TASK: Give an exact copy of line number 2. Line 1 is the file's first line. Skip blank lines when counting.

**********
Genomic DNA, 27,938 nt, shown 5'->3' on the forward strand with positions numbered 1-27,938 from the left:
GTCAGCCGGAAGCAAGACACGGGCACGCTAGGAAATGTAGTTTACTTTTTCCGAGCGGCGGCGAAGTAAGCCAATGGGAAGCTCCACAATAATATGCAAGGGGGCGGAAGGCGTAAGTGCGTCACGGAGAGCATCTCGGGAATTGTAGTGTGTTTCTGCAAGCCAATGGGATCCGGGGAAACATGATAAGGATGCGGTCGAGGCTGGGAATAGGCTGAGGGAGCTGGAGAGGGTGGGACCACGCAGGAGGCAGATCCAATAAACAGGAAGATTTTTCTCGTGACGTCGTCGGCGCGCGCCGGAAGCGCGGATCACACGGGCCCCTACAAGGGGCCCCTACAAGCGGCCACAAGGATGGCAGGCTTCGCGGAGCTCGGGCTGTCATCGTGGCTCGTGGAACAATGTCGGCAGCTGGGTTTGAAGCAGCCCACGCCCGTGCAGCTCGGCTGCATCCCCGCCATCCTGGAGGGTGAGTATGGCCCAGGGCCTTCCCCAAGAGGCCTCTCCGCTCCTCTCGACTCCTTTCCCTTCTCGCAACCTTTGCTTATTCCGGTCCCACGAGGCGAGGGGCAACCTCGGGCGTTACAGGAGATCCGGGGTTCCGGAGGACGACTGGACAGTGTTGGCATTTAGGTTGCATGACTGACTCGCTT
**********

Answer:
GTCAGCCGGAAGCAAGACACGGGCACGCTAGGAAATGTAGTTTACTTTTTCCGAGCGGCGGCGAAGTAAGCCAATGGGAAGCTCCACAATAATATGCAAGGGGGCGGAAGGCGTAAGTGCGTCACGGAGAGCATCTCGGGAATTGTAGTGTGTTTCTGCAAGCCAATGGGATCCGGGGAAACATGATAAGGATGCGGTCGAGGCTGGGAATAGGCTGAGGGAGCTGGAGAGGGTGGGACCACGCAGGAGGCAGATCCAATAAACAGGAAGATTTTTCTCGTGACGTCGTCGGCGCGCGCCGGAAGCGCGGATCACACGGGCCCCTACAAGGGGCCCCTACAAGCGGCCACAAGGATGGCAGGCTTCGCGGAGCTCGGGCTGTCATCGTGGCTCGTGGAACAATGTCGGCAGCTGGGTTTGAAGCAGCCCACGCCCGTGCAGCTCGGCTGCATCCCCGCCATCCTGGAGGGTGAGTATGGCCCAGGGCCTTCCCCAAGAGGCCTCTCCGCTCCTCTCGACTCCTTTCCCTTCTCGCAACCTTTGCTTATTCCGGTCCCACGAGGCGAGGGGCAACCTCGGGCGTTACAGGAGATCCGGGGTTCCGGAGGACGACTGGACAGTGTTGGCATTTAGGTTGCATGACTGACTCGCTT